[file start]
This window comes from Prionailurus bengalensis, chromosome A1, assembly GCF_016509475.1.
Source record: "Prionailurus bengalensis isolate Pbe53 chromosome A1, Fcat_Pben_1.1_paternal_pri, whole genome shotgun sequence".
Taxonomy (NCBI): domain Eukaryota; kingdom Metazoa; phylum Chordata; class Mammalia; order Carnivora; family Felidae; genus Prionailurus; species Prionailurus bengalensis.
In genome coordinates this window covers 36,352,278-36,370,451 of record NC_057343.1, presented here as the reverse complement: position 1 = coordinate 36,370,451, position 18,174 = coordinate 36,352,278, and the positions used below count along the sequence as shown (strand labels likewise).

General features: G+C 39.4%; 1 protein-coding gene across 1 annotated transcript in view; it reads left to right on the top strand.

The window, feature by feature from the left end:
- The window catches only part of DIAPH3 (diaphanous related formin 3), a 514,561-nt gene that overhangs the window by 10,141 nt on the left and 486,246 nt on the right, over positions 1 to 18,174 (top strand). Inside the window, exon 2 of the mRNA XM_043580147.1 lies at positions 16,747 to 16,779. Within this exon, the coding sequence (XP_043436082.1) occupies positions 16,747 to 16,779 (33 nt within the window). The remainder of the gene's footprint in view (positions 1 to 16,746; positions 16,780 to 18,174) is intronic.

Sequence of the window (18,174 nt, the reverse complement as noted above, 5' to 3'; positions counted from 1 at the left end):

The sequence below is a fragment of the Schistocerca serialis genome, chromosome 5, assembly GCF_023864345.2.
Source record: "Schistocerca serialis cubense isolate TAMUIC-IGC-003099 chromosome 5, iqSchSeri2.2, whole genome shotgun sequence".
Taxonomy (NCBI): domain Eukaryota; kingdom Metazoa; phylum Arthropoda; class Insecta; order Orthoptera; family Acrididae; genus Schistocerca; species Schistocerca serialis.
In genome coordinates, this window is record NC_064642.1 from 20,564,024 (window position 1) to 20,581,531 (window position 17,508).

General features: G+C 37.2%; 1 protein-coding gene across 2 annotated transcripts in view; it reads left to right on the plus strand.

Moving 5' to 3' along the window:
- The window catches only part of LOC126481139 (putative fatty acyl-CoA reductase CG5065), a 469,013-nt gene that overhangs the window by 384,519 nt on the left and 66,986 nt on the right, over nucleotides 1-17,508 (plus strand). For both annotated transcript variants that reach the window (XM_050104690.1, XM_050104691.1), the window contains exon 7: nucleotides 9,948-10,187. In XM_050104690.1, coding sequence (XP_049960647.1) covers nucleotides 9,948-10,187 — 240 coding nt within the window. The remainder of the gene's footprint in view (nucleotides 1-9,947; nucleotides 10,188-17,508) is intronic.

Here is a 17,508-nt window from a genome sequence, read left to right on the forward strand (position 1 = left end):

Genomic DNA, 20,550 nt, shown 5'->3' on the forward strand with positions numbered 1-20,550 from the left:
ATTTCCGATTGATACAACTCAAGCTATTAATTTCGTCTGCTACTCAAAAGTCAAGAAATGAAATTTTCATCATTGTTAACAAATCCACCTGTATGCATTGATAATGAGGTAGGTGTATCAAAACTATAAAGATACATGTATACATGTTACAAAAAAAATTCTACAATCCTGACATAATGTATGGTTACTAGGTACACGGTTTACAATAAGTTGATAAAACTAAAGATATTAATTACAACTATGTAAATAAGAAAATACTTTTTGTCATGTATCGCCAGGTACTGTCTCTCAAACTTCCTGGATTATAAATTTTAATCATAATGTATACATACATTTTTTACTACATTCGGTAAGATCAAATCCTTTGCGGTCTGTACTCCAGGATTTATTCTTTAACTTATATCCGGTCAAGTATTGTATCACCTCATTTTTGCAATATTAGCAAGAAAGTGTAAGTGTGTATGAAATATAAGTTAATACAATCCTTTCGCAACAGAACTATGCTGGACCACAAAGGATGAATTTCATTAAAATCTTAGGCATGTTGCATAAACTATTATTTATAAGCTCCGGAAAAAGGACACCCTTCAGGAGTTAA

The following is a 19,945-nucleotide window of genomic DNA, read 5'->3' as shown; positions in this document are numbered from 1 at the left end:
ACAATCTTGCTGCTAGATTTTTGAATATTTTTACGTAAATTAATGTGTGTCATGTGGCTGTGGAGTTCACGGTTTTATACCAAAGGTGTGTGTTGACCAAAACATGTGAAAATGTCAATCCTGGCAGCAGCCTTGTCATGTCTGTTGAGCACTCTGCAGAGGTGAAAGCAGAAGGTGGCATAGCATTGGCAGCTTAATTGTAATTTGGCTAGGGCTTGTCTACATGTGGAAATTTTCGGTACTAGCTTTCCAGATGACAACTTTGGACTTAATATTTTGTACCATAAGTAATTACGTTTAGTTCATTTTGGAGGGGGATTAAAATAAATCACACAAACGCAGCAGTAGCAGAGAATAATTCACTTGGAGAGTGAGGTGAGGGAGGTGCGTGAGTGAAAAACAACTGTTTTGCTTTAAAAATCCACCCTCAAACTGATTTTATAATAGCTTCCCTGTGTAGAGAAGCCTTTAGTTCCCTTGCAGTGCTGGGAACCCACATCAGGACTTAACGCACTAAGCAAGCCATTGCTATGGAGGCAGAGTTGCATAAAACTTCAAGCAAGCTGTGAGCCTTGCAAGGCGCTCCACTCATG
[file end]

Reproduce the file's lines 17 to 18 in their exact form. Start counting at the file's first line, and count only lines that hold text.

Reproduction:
Genomic DNA, 20,550 nt, shown 5'->3' on the forward strand with positions numbered 1-20,550 from the left:
ATTTCCGATTGATACAACTCAAGCTATTAATTTCGTCTGCTACTCAAAAGTCAAGAAATGAAATTTTCATCATTGTTAACAAATCCACCTGTATGCATTGATAATGAGGTAGGTGTATCAAAACTATAAAGATACATGTATACATGTTACAAAAAAAATTCTACAATCCTGACATAATGTATGGTTACTAGGTACACGGTTTACAATAAGTTGATAAAACTAAAGATATTAATTACAACTATGTAAATAAGAAAATACTTTTTGTCATGTATCGCCAGGTACTGTCTCTCAAACTTCCTGGATTATAAATTTTAATCATAATGTATACATACATTTTTTACTACATTCGGTAAGATCAAATCCTTTGCGGTCTGTACTCCAGGATTTATTCTTTAACTTATATCCGGTCAAGTATTGTATCACCTCATTTTTGCAATATTAGCAAGAAAGTGTAAGTGTGTATGAAATATAAGTTAATACAATCCTTTCGCAACAGAACTATGCTGGACCACAAAGGATGAATTTCATTAAAATCTTAGGCATGTTGCATAAACTATTATTTATAAGCTCCGGAAAAAGGACACCCTTCAGGAGTTAA